Complications Of a Small Town, Pt 1


I’m a naturalized ATLien.  I wasn’t born there, or in the south at all, but I lived there from early high school on.  Nearly 30 years, all told.  From there I moved temporarily to Phoenix, another large city.  And from there I moved to my current hometown of Bend, Oregon, population roughly 90,000.  Prior to moving here I anticipated what “small town” life would be, including its difficulties. Limited restaurants, limited stores, limited entertainment possibilities etc.  Among the things a wise person doesn’t do in Bend are purchasing a car. Cars old and new are easily 30% more here.  I’ve debated having a buddy back east flatbed me cars sought after here to resell.  Even with the cost of ‘bedding them I think a decent profit could be turned. Thrift stores here will surprise you as well.  Bend has the most expensive Goodwill I’ve ever been in, and I’ve shopped Goodwill in various super-high rent coastal California towns (protip – if you’re in a high dollar hood and have the time, hit their Goodwill.  Rich folks take some amazing shit to Goodwill).  You also don’t buy furniture here, unless you’re looking at custom stuff, which is well out of my league.  If you’re after IKEA quality furniture, you plan a trip to Portland.  While you’re there grab some Indian food or some Italian, because the Italian restaurants and one Indian restaurant here in town suck.

One thing I didn’t think about was healthcare.  Unlike Indian food or Subarus, that shit’s important, and when you need it you’re usually not in a position to shop around.  The lone hospital here is insanely expensive, variable in quality and – thanks to Bend’s retirement class and “active” lifestyle living – fucking busy.  A friend recently badly broke her humerus snowboarding, and the hospital loaded her up with percoset, sent her home, and made her wait over a week for the surgery she needed to set it.  A week.  With a snapped humerus.  Similarly (though not nearly as painfully), my wife’s been loaded up with painkillers so she can wait the two weeks they’re telling her it’s going to take to squeeze her in for a much needed root canal.  There are all of 2 – count ’em, 2 – endodontists in the all of Bend.  We’ve discussed making the 3 hour drive to Portland just for dental work… when we’re not discussing going to Costa Rica for it, which makes more and more sense these days especially with my craptastic insurance coverage (High Deductible Plan For The Lose!).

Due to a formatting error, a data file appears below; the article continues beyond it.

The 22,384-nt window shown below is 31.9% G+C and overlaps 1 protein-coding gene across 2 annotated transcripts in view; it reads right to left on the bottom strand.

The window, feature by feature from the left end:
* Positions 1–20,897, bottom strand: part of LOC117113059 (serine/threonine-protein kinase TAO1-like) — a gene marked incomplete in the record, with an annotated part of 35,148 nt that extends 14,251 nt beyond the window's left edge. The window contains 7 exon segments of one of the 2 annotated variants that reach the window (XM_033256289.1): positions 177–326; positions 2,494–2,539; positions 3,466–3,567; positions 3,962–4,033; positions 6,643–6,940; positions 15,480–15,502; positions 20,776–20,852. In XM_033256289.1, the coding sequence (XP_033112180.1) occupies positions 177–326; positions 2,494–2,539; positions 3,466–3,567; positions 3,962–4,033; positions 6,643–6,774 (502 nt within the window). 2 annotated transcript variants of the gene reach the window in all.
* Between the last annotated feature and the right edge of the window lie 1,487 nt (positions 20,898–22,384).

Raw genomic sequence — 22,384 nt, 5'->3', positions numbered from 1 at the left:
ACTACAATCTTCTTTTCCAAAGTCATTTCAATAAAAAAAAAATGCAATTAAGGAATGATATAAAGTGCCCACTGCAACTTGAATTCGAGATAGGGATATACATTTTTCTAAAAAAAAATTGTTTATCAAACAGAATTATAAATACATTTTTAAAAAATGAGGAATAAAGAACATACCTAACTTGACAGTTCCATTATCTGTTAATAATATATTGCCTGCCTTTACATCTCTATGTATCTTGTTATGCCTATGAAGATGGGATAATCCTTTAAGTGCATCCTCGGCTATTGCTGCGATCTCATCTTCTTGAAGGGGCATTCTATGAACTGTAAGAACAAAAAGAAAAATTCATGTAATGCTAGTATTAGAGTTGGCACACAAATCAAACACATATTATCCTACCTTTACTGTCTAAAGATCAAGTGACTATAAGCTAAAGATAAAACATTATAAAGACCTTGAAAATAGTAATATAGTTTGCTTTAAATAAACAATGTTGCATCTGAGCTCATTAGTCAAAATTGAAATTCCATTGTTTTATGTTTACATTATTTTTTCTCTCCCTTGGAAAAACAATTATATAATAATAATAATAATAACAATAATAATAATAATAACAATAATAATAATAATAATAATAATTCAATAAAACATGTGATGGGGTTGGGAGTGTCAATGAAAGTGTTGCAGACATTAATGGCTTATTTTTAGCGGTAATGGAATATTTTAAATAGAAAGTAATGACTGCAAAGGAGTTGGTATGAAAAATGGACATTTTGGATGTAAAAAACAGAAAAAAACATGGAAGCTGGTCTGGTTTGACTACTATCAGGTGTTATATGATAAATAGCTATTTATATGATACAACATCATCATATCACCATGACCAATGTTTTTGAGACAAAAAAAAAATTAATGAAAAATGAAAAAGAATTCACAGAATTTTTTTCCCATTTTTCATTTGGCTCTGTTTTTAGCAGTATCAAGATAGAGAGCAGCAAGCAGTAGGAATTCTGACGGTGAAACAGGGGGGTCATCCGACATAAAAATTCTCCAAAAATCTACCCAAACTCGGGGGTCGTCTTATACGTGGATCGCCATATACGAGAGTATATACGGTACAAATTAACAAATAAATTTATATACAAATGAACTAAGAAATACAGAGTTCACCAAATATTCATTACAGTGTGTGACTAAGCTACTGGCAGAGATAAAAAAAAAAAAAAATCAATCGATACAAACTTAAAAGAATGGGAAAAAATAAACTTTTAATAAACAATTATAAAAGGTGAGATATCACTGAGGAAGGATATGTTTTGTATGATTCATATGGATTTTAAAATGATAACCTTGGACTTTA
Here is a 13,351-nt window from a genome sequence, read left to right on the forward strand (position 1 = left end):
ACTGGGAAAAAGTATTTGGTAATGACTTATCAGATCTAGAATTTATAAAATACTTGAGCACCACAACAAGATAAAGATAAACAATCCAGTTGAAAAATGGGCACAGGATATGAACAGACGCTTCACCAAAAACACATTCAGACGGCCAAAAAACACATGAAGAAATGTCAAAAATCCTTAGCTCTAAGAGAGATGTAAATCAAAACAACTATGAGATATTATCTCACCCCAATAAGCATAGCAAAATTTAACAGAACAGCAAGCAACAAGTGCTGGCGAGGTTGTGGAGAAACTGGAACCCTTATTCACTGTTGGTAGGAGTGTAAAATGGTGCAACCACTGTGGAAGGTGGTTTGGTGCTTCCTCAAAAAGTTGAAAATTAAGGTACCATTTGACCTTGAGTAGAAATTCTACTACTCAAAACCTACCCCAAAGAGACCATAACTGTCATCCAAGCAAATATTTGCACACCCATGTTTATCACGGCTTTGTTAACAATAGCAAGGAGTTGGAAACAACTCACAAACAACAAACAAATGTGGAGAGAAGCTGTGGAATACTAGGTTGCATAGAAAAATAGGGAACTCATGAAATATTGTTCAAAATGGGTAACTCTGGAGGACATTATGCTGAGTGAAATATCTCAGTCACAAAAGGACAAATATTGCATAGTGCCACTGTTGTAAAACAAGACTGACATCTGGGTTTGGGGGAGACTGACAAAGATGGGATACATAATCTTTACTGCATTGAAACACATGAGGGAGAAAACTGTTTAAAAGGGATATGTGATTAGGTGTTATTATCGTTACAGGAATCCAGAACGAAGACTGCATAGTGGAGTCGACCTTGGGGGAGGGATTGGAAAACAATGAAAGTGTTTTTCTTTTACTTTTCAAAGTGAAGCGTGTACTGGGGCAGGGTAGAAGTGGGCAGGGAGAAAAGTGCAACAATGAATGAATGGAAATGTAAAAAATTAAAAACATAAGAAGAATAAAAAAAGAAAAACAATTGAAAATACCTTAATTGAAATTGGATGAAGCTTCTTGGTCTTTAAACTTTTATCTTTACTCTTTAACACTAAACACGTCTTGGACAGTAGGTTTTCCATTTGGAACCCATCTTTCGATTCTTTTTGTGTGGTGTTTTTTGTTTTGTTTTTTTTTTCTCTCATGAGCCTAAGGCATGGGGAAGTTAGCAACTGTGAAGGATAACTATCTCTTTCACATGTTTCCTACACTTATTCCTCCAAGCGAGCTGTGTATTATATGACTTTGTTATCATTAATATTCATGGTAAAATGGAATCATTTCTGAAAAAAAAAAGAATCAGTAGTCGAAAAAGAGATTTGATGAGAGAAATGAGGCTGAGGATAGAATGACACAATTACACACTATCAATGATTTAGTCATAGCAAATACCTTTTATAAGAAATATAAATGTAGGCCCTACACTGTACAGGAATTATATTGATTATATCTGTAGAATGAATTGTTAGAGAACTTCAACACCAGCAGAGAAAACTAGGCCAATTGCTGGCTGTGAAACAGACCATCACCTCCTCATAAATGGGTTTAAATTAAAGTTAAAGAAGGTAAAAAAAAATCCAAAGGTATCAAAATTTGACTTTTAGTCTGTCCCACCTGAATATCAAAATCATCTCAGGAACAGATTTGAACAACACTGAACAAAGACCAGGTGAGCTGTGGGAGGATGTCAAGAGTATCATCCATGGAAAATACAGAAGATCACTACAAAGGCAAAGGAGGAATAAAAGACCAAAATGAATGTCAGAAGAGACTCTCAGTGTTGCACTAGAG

Not too long after we moved here I got a kidney stone that woke me in the dead of night with excruciating pain.  The hospital ultrasounded me, diagnosed me, and sent me packing with a bottle of painkillers, a paper hat to piss in, and a bill that amounted to them making well over a thousand dollars an hour off of me.  I told my wife ‘The next time I tell you I feel like I’m dying, hit me in the head with a hammer and take me to Portland.”

After living in gigantic cities, small town life is groovy.  There’s tons to do here in Bend.  That which they call traffic is laughable.  People are (mostly) very nice.  The pace here is slower than big city living.  It’s beautiful.  The air is cleaner, the sense of community strong.  It is all the things that a person moves from the city to a town for.  But it’s also expensive, inconvenient, limited and oftentimes frustrating.  Having lived here for over a year now I’m surprised that people retire to towns like this one.  Me, I’d probably rather be somewhere closer to a metropolitan city, where I can get top of the line healthcare when I need it.

Post a comment

You may use the following HTML:
<a href="" title=""> <abbr title=""> <acronym title=""> <b> <blockquote cite=""> <cite> <code class="" title="" data-url=""> <del datetime=""> <em> <i> <q cite=""> <s> <strike> <strong> <pre class="" title="" data-url=""> <span class="" title="" data-url="">